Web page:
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July 27, 2016

It's not an election, it's a battle between divergent world views

Fear of the outside world after a speech in Cleveland morphs into a pushback against cynicism

By the time the Republican presidential nominee got done with more than an hour of fear-mongering braggadocio last Thursday night in Cleveland, I didn’t want to leave the house.

The future was bleak. Hate permeated the air. End times were nigh. What was the use of going outside when terrorists are everywhere, and they want our blood?

What a difference six days can make.

Sure, the inclination to build a permanent bubble around myself and my family dissipated with the light of Friday morning. Bad things happen in the dark; with light comes safety. Or at least that’s what runs through a nightmare-saddled mind.

With some time to reflect, it was plain as day that this was the reaction that the Republican nominee who has trouble keeping casinos open was going for.

People are easier to control when they’re scared, and they’re easier to exploit when you’ve convinced them that the opposite of truth is reality.

But when you peddle fear to further divide people, you expose yourself as a coward who hides weakness behind bluster.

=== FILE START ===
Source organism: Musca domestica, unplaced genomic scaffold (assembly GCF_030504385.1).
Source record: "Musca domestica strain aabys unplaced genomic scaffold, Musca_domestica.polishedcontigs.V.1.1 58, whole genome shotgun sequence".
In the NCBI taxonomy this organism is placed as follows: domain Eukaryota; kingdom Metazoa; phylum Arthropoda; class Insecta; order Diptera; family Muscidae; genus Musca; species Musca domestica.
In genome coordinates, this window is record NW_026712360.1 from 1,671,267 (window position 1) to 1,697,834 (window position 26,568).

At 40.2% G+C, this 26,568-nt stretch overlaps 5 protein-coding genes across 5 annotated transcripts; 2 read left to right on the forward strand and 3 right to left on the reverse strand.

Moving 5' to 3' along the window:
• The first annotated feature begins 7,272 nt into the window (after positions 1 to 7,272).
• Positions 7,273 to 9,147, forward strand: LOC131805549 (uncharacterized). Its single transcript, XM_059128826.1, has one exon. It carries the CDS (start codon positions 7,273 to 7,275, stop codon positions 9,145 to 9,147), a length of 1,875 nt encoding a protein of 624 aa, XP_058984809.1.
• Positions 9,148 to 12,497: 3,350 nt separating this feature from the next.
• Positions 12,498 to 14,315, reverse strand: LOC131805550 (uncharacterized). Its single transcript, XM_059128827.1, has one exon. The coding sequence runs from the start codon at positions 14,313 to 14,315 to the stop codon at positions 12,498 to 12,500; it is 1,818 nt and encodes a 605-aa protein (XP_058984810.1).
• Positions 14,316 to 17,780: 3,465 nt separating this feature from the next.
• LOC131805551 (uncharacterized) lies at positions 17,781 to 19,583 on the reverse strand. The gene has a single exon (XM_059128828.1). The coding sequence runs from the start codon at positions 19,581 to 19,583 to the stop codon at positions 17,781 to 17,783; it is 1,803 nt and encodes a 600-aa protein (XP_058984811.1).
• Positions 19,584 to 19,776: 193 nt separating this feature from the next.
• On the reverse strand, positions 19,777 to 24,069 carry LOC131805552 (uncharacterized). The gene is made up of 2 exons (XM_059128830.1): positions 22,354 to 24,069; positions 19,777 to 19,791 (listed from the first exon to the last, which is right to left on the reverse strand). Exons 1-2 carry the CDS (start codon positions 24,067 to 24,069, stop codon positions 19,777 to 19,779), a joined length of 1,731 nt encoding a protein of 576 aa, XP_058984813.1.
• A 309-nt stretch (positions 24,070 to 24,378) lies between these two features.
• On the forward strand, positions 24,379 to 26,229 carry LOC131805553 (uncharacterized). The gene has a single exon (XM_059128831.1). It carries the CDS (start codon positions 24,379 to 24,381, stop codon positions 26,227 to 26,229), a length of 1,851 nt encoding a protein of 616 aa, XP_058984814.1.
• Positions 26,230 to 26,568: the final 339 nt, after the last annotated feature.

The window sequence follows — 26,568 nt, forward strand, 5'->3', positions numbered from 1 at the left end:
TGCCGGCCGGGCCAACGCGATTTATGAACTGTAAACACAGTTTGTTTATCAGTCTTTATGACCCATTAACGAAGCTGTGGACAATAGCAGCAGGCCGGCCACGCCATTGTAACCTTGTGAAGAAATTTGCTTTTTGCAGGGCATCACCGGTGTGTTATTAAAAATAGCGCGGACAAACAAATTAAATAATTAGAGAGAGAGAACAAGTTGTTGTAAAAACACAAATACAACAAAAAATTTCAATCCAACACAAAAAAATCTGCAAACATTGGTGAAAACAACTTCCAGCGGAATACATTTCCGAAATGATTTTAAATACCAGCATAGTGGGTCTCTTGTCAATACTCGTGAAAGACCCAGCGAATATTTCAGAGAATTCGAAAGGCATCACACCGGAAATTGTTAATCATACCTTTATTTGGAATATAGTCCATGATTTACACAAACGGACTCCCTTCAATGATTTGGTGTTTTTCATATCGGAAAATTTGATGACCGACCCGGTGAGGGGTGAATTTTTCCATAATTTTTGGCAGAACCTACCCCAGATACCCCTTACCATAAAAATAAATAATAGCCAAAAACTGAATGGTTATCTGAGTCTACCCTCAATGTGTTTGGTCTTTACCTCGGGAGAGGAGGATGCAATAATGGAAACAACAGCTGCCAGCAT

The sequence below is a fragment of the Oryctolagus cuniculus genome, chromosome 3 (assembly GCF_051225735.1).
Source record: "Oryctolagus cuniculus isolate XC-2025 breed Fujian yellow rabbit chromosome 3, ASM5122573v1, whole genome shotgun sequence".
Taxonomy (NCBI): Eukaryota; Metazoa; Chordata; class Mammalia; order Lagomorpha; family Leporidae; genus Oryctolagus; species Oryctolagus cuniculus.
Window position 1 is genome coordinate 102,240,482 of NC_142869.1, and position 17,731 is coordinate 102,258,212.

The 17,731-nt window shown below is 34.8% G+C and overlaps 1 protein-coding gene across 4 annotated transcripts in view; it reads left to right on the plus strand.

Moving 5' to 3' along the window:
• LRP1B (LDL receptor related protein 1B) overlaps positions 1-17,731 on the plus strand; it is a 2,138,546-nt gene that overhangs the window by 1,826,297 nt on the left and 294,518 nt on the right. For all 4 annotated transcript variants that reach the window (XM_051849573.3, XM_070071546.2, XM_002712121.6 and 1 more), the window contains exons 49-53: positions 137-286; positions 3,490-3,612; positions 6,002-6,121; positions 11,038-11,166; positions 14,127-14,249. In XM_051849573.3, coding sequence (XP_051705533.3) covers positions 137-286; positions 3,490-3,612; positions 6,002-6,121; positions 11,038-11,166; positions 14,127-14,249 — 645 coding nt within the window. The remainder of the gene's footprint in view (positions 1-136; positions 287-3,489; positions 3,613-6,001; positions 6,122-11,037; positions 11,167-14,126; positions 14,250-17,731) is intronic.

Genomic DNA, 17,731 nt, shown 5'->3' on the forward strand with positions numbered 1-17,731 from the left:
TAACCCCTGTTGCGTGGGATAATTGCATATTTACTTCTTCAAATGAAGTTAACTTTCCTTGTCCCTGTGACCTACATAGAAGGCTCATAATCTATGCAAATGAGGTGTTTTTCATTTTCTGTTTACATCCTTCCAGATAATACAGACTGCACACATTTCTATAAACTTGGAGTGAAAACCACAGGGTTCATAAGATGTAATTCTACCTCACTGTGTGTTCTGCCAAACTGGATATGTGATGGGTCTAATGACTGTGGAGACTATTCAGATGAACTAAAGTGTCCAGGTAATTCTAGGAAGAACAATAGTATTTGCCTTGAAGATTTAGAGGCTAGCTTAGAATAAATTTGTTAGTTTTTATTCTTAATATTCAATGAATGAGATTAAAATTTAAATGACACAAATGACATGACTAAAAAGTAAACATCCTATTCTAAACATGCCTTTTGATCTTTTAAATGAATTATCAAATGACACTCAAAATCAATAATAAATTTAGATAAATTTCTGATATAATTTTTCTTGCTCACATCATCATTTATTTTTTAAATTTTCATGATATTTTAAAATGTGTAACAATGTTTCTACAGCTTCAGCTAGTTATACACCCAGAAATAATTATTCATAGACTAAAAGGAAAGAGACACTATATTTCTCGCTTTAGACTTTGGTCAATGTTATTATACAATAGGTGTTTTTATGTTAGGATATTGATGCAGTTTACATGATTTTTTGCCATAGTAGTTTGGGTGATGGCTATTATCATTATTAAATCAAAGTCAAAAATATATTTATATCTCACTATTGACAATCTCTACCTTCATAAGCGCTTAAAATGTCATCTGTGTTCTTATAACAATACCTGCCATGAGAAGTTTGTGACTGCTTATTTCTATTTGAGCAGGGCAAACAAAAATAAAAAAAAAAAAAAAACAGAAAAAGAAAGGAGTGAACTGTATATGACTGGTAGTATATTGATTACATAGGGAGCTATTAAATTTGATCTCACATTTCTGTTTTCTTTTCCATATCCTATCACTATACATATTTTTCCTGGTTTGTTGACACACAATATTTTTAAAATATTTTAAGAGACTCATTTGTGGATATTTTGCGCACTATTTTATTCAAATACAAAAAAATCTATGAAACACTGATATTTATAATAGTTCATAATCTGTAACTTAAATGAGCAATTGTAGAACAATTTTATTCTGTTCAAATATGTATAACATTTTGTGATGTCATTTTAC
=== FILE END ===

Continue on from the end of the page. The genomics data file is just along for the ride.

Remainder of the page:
I saw humility and benevolence on Monday, when a candidate that I’d have preferred to receive the Democratic nomination stepped aside so his former foe could march on toward the job they contested. (That move was justifiable but still rubbed a sizable collection of his supporters the wrong way.)

I saw love defeat hate on Tuesday, when at least a thousand people gathered outside the Mazzoni Center to support a marginalized community against ignorance cloaked in the guise of religion.

And I heard a reality check delivered by the leader of the free world before a Wells Fargo Center crowd desperate to embrace positivity instead of fending off the monsters in the dark.

"What we heard in Cleveland last week wasn’t particularly Republican, and it sure wasn’t conservative," he said. "What we heard was a deeply pessimistic vision of a country where we turn against each other, and turn away from the rest of the world. There were no serious solutions to pressing problems – just the fanning of resentment, and blame, and anger and hate.”

When you’re raising a child like my wife and I are, this is the polar opposite of the values you hope to instill in him or her. This, because you know that one day you’ll be gone, and hope they’ll carry on, seeking the bright side of life.

When your route to success is grifting for money and spreading the seeds of hate far and wide to accumulate power and having minions so under your spell that they want to spread them farther and wider, you’re on the highway toward failure.

It is no way to live your life.

It is no way to set an example for your children.

It is no way to lead the greatest country on earth, unless you want to strip it clean of copper wiring in the name of turning a profit.

And it is no way to make tomorrow better than yesterday, which is what we should all set out to do each and every day.

This election isn't about a choice between candidates, but divergent world views. 

And after Wednesday night, I know what side I'm on.